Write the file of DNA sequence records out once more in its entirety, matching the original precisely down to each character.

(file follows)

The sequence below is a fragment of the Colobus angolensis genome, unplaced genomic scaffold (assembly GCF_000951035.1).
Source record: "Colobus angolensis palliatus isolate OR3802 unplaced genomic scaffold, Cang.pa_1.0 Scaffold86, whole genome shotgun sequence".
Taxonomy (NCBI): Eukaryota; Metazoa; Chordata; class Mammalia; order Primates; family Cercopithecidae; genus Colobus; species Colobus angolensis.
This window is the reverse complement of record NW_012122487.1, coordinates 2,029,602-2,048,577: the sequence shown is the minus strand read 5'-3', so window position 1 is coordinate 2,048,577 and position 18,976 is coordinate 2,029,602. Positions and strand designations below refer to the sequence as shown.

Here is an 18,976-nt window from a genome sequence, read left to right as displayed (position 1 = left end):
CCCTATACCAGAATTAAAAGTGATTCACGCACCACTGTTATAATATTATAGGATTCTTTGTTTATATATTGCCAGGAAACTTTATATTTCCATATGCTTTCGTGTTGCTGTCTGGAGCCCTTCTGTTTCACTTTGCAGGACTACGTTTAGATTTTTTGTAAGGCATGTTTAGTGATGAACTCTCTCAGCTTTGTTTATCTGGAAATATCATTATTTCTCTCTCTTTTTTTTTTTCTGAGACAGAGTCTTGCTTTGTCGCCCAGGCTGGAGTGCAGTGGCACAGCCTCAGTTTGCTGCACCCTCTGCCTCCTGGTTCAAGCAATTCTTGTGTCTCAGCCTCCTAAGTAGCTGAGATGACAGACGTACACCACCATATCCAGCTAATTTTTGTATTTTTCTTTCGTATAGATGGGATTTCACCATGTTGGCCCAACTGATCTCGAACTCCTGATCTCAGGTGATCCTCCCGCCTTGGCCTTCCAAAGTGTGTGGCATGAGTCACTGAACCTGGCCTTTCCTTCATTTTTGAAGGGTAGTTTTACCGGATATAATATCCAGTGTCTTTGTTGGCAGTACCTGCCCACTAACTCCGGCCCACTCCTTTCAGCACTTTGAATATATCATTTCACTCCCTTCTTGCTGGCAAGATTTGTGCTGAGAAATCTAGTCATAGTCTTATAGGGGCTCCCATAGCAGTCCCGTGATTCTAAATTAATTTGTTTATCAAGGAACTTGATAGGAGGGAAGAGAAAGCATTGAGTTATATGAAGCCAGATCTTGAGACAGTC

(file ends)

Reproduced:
The sequence below is a fragment of the Colobus angolensis genome, unplaced genomic scaffold (assembly GCF_000951035.1).
Source record: "Colobus angolensis palliatus isolate OR3802 unplaced genomic scaffold, Cang.pa_1.0 Scaffold86, whole genome shotgun sequence".
Taxonomy (NCBI): Eukaryota; Metazoa; Chordata; class Mammalia; order Primates; family Cercopithecidae; genus Colobus; species Colobus angolensis.
This window is the reverse complement of record NW_012122487.1, coordinates 2,029,602-2,048,577: the sequence shown is the minus strand read 5'-3', so window position 1 is coordinate 2,048,577 and position 18,976 is coordinate 2,029,602. Positions and strand designations below refer to the sequence as shown.

Here is an 18,976-nt window from a genome sequence, read left to right as displayed (position 1 = left end):
CCCTATACCAGAATTAAAAGTGATTCACGCACCACTGTTATAATATTATAGGATTCTTTGTTTATATATTGCCAGGAAACTTTATATTTCCATATGCTTTCGTGTTGCTGTCTGGAGCCCTTCTGTTTCACTTTGCAGGACTACGTTTAGATTTTTTGTAAGGCATGTTTAGTGATGAACTCTCTCAGCTTTGTTTATCTGGAAATATCATTATTTCTCTCTCTTTTTTTTTTTCTGAGACAGAGTCTTGCTTTGTCGCCCAGGCTGGAGTGCAGTGGCACAGCCTCAGTTTGCTGCACCCTCTGCCTCCTGGTTCAAGCAATTCTTGTGTCTCAGCCTCCTAAGTAGCTGAGATGACAGACGTACACCACCATATCCAGCTAATTTTTGTATTTTTCTTTCGTATAGATGGGATTTCACCATGTTGGCCCAACTGATCTCGAACTCCTGATCTCAGGTGATCCTCCCGCCTTGGCCTTCCAAAGTGTGTGGCATGAGTCACTGAACCTGGCCTTTCCTTCATTTTTGAAGGGTAGTTTTACCGGATATAATATCCAGTGTCTTTGTTGGCAGTACCTGCCCACTAACTCCGGCCCACTCCTTTCAGCACTTTGAATATATCATTTCACTCCCTTCTTGCTGGCAAGATTTGTGCTGAGAAATCTAGTCATAGTCTTATAGGGGCTCCCATAGCAGTCCCGTGATTCTAAATTAATTTGTTTATCAAGGAACTTGATAGGAGGGAAGAGAAAGCATTGAGTTATATGAAGCCAGATCTTGAGACAGTC